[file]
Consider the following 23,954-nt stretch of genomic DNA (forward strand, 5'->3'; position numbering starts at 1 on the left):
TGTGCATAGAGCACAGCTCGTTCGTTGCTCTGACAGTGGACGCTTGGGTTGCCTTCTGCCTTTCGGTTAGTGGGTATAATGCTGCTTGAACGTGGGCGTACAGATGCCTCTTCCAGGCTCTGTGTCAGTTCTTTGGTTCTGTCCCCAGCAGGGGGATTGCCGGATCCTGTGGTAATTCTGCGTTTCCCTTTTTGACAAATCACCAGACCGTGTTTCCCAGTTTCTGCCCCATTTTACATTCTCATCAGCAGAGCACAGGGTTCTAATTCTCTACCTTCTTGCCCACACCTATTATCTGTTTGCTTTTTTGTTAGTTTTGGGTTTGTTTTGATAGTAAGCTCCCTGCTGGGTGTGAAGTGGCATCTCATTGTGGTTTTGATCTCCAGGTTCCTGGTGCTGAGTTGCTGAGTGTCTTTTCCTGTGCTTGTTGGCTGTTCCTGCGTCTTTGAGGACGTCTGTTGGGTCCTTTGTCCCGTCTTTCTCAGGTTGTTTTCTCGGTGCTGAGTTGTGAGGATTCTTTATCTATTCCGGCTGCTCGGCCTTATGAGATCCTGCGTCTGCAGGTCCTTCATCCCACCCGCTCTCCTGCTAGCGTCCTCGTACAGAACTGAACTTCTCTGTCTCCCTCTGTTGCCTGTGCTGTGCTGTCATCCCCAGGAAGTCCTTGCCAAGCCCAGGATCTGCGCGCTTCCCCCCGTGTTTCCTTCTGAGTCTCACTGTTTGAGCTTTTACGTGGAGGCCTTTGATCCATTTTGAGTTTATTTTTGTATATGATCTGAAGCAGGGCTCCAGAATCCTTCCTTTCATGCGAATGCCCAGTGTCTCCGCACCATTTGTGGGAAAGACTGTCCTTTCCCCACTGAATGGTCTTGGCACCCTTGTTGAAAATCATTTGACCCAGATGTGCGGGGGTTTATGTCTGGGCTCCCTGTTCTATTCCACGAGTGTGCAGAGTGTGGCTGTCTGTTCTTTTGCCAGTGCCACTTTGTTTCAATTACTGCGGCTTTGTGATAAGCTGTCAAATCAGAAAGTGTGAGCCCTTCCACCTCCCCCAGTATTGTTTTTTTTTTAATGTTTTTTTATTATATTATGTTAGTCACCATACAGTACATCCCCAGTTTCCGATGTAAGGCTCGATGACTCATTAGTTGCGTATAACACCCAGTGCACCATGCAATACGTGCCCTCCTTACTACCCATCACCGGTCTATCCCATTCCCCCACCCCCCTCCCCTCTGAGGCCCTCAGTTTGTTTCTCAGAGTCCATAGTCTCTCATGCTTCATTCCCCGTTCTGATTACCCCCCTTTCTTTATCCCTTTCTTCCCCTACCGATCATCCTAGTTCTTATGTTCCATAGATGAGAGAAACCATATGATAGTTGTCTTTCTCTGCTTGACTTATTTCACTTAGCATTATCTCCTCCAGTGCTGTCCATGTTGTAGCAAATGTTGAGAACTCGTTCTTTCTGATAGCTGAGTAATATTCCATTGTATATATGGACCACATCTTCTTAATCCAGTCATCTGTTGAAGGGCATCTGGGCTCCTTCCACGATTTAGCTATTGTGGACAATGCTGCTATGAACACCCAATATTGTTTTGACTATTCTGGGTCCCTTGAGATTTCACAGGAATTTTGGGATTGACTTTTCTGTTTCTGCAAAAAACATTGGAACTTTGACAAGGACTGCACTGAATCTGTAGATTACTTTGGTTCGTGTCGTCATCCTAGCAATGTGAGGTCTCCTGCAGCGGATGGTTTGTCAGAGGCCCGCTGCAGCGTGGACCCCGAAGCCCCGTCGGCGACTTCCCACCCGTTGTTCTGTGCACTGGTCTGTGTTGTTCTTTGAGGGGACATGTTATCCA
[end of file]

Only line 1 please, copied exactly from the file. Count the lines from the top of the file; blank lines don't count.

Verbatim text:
Consider the following 23,954-nt stretch of genomic DNA (forward strand, 5'->3'; position numbering starts at 1 on the left):